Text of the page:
On September 22, 2004, at approximately 1730 mountain daylight time, a Cessna 172, N5338H, piloted by a student pilot, was substantially damaged when it struck terrain during takeoff from Provo Municipal Airport (PVU), Provo, Utah. Visual meteorological conditions prevailed at the time of the accident. The local solo-instructional flight was being conducted under the provisions of Title 14 CFR Part 91 without a flight plan. The pilot received minor injuries. The flight was originating at the time of the accident. Use your browsers 'back' function to return to synopsisReturn to Query Page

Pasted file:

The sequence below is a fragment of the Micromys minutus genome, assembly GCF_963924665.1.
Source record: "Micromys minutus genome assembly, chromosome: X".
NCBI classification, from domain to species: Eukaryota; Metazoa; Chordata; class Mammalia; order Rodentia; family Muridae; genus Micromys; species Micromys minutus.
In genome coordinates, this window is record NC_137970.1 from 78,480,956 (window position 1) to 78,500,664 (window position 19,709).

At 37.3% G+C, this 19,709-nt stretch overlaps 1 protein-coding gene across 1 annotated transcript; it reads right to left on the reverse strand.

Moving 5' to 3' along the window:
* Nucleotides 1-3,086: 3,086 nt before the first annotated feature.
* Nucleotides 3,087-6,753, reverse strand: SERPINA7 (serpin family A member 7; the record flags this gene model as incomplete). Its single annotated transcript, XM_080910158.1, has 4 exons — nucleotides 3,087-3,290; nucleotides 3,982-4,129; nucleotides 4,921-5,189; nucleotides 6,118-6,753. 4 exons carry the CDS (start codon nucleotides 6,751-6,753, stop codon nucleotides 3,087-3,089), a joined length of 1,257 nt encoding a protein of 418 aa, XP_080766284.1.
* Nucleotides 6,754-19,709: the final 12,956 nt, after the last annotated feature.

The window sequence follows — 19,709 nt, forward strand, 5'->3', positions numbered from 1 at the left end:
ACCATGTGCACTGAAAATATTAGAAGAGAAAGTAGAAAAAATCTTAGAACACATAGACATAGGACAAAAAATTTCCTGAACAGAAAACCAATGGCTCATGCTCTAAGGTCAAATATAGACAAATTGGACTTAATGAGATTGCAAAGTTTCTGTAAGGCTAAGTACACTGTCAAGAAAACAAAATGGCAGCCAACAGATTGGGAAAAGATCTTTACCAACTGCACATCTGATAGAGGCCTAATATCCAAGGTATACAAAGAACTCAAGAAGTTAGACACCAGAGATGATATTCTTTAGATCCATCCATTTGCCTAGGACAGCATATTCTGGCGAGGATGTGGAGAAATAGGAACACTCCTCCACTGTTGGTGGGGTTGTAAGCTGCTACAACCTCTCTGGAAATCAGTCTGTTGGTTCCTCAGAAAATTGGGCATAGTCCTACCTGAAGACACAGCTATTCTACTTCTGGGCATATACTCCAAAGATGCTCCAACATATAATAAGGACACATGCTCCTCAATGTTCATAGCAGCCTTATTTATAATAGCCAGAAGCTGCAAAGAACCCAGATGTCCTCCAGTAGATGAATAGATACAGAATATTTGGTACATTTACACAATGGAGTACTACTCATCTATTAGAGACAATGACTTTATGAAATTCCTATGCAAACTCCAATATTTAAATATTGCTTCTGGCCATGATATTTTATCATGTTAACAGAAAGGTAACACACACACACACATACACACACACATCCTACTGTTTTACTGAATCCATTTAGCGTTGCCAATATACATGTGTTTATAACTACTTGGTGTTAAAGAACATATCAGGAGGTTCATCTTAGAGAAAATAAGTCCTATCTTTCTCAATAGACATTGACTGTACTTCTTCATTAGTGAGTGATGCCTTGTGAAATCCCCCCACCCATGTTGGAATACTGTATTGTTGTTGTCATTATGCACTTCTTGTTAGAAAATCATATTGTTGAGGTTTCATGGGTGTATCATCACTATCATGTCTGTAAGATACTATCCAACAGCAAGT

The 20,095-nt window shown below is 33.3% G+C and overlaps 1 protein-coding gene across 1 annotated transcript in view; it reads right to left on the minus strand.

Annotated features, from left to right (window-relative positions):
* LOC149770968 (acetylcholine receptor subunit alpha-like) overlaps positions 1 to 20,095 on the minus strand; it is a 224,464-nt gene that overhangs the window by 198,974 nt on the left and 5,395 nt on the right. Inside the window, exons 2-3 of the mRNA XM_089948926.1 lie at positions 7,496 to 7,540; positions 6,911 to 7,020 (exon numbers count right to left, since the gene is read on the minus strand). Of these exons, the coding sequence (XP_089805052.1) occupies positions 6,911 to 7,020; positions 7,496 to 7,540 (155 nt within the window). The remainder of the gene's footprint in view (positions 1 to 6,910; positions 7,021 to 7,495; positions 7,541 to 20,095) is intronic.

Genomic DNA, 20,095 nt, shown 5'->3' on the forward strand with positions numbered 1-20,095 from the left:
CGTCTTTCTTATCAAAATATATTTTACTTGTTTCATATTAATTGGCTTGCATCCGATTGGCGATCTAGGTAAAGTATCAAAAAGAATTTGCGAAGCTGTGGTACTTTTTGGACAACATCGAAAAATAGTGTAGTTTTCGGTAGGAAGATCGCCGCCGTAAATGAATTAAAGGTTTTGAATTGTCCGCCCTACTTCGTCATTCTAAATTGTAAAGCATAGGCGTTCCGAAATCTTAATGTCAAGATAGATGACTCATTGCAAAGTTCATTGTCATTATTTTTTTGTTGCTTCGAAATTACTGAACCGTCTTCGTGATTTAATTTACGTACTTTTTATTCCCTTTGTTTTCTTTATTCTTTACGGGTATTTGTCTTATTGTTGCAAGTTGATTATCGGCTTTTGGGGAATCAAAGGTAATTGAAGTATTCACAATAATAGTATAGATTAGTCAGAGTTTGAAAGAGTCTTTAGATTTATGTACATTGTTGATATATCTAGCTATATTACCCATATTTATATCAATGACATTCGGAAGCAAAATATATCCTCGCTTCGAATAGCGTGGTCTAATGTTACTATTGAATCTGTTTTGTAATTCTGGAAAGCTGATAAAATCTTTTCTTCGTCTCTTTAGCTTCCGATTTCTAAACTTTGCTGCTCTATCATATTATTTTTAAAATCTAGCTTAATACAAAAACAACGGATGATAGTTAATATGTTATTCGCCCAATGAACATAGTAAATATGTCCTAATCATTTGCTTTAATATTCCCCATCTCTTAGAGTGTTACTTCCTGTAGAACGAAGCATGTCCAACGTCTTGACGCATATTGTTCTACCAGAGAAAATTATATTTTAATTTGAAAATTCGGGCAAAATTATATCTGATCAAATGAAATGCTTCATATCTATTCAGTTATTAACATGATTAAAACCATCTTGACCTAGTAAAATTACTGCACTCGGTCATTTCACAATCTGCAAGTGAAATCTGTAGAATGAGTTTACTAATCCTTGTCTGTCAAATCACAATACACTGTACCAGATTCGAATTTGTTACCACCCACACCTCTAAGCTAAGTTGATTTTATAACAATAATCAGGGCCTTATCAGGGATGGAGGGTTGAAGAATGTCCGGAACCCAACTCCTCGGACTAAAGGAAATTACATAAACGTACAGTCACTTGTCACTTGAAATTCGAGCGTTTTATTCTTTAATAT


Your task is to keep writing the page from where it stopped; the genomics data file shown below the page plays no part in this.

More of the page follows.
According to the student pilot, he was attempting a soft-field takeoff on runway 31. He stated that when he taxied onto the runway, he continued to roll further down the runway to allow a landing airplane to clear the runway. After the runway was clear, he applied full power. He stated that the "airplane did not respond as earlier in [the] day" and it "did not climb as expected." The airplane pitched up and veered off the left side of the runway. He said he was "too low to push [the] nose down to increase airspeed." The airplane's left wing dropped and struck the ground. The airplane spun around to the left, the nose and right wing struck the ground and the airplane came to a stop on a heading of approximately 070 degrees. The airplane sustained substantial damage to both wings, and the engine and right wing strut were separated from the fuselage.